BUENOS AIRES -- As Argentina's military struggles with the transition from dictatorship to democracy, the police department of downtown Buenos Aires is winning high marks, even from past critics, for its efforts to adjust.

Under military governments that ruled from 1976 until 1983, police often had a hand in the abduction, torture and murder of suspected subversives. Police tasks went beyond law enforcement to what were described as "political security duties," assigned by the military commanders who ran the departments.

Now, leadership of the municipal forces is back in the hands of career policemen, and a new style of law enforcement is taking hold.

The shift is far from universal. In Greater Buenos Aires, a vast metropolis of 10 million people -- almost a third of the Argentine population -- the downtown Federal District's improved police record contrasts with persistent reports of police atrocities in poorer, more roughneck outlying municipalities. There, the number of civilians killed in confrontations with police continues to exceed substantially the number wounded or detained. Allegations of police brutality and extortion abound.

Much of the credit in the Federal District goes to police veteran Juan Angel Pirker. Since he became police chief a year ago, the number of civilians killed in police actions has dropped dramatically. There have been more investigations of alleged police corruption, and officers have oriented themselves more toward community service than they did in the days of military rule, according to human rights groups, political analysts and other residents.

Street crime is up, and so is drug abuse -- facts variously attributed to the dissolution of the old military order, the adoption of democratic freedoms and the deterioration of the economy. Yet the rule of law is being restored, and its enforcers are themselves learning to abide by it.

Pirker, who has been a policeman since he was 18, represents a new breed of Latin American officials who spent formative years witnessing activities of the repressive regimes of the 1970s, but who have emerged with reputations for probity intact.

At the Center for Legal and Social Studies, human rights activists track police activity reported in the press. "There has been a substantial change in the capital area since the coming of Pirker," said Daniel Frontalini, a worker at the center. "He appears to have changed the methods of control. The number of deaths has dropped from six per month to about four, a decline of 33 percent."

Pirker is reluctant to take credit for the decrease. "I never issued an order to kill fewer people," he said in an interview. "If the number of deaths is down, it's a coincidence or an act of God."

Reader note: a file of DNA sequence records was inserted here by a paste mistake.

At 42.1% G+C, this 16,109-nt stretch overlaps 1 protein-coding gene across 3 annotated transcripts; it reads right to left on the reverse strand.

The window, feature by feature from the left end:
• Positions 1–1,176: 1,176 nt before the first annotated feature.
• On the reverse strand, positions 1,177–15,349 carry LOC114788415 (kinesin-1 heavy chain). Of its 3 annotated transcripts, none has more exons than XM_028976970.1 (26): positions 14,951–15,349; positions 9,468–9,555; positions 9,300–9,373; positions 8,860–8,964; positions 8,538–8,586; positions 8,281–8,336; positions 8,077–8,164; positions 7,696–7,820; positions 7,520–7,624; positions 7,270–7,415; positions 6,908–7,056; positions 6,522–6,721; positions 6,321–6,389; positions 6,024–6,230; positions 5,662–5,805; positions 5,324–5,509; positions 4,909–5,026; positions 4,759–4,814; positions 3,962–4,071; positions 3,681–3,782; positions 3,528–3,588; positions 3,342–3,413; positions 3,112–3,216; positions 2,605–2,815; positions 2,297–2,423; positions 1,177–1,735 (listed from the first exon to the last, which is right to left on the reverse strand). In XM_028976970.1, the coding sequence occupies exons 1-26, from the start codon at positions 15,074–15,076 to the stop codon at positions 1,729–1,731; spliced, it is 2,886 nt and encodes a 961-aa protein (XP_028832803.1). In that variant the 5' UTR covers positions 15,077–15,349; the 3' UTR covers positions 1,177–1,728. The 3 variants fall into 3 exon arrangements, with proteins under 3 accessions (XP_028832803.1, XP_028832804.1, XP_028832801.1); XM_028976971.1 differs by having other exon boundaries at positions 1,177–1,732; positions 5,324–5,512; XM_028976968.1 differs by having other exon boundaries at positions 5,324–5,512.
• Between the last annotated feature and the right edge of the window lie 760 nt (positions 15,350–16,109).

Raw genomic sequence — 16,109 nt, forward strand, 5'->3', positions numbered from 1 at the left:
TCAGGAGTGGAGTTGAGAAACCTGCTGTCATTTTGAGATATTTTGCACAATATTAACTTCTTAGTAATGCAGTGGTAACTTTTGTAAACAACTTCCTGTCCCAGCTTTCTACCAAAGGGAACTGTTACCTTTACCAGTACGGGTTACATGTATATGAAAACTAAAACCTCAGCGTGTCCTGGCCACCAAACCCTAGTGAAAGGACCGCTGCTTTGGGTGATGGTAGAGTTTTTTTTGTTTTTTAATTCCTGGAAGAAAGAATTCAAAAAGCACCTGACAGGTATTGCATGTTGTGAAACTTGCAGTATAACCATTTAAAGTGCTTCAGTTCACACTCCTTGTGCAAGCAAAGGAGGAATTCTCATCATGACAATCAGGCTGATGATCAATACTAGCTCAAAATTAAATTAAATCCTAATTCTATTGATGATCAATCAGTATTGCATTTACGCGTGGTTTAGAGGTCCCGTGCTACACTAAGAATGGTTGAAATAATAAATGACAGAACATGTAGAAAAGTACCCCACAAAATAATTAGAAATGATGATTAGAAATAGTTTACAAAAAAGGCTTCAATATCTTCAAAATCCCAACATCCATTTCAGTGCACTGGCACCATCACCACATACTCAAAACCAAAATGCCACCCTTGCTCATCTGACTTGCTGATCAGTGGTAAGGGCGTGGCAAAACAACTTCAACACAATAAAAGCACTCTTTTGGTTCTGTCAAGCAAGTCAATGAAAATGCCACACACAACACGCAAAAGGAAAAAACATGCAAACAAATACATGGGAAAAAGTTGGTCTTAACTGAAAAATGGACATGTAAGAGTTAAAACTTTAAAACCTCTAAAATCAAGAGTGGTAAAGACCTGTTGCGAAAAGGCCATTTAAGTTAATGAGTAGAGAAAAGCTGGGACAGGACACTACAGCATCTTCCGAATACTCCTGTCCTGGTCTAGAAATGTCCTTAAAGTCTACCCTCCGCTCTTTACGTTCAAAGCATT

But local experts say that under his command, the image of police officers here has begun to evolve from "military cop" to "citizen cop."

Pirker's most publicized moves have involved crackdowns on corruption, including the jailing of several precinct officers accused of extortion, and investigations into local massage parlors and stolen-car rings linked to retired officers.

Drawing staff from desk jobs and sending them to the streets, he has increased the number of beat police, a move that is part of a plan to give crime prevention higher priority.

Pirker also likes talking to the press, using interviews to emphasize the need to avoid obsessive secrecy in police affairs.

Altering the behavior and mindset of an institution more accustomed to authoritarian regimes than democratic ones is a sensitive task. Pirker's innovations have not been popular with all officers.

Pirker himself cautions that while changes in Argentine society are necessary, they should not come too rapidly.

"We're going through a transition in Argentina," he said. "We're seeing an exaltation of individual rights, which is natural. But if you suddenly take the lid off, everything comes out in a rush and in ways not always respectful of others."

"Pirker would like to do something to change things, but it is very difficult," said Alicia Oliveira, a human rights attorney. "It means going against a whole network, a mafia. Lots of cases exist that he still cannot control."

Oliveira is investigating two such cases, both involving the deaths this year of teen-agers said to have been killed in shootouts with police. She said evidence suggests the youths were murdered because they refused police officers' efforts to use them to steal. One of the youths had filed a statement in court complaining of such efforts shortly before he was found dead.